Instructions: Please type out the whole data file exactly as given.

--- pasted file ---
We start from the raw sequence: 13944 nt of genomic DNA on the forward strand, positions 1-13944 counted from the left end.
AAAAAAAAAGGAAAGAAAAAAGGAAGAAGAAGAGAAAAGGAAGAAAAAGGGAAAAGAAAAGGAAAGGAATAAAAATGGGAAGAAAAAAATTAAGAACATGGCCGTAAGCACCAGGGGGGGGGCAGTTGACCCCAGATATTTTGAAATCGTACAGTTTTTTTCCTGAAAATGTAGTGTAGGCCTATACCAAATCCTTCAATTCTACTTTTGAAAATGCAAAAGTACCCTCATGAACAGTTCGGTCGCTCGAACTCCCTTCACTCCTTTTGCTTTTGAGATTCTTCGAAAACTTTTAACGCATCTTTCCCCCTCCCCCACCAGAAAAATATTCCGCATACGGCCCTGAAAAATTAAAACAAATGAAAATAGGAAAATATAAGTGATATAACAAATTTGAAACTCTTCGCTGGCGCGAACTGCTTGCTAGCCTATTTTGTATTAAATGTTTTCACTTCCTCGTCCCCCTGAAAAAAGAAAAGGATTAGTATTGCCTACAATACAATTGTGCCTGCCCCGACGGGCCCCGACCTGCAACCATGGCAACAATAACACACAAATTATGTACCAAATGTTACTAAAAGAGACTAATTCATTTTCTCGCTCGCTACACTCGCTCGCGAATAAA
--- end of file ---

We start from the raw sequence: 13944 nt of genomic DNA on the forward strand, positions 1-13944 counted from the left end.
AAAAAAAAAGGAAAGAAAAAAGGAAGAAGAAGAGAAAAGGAAGAAAAAGGGAAAAGAAAAGGAAAGGAATAAAAATGGGAAGAAAAAAATTAAGAACATGGCCGTAAGCACCAGGGGGGGGGCAGTTGACCCCAGATATTTTGAAATCGTACAGTTTTTTTCCTGAAAATGTAGTGTAGGCCTATACCAAATCCTTCAATTCTACTTTTGAAAATGCAAAAGTACCCTCATGAACAGTTCGGTCGCTCGAACTCCCTTCACTCCTTTTGCTTTTGAGATTCTTCGAAAACTTTTAACGCATCTTTCCCCCTCCCCCACCAGAAAAATATTCCGCATACGGCCCTGAAAAATTAAAACAAATGAAAATAGGAAAATATAAGTGATATAACAAATTTGAAACTCTTCGCTGGCGCGAACTGCTTGCTAGCCTATTTTGTATTAAATGTTTTCACTTCCTCGTCCCCCTGAAAAAAGAAAAGGATTAGTATTGCCTACAATACAATTGTGCCTGCCCCGACGGGCCCCGACCTGCAACCATGGCAACAATAACACACAAATTATGTACCAAATGTTACTAAAAGAGACTAATTCATTTTCTCGCTCGCTACACTCGCTCGCGAATAAA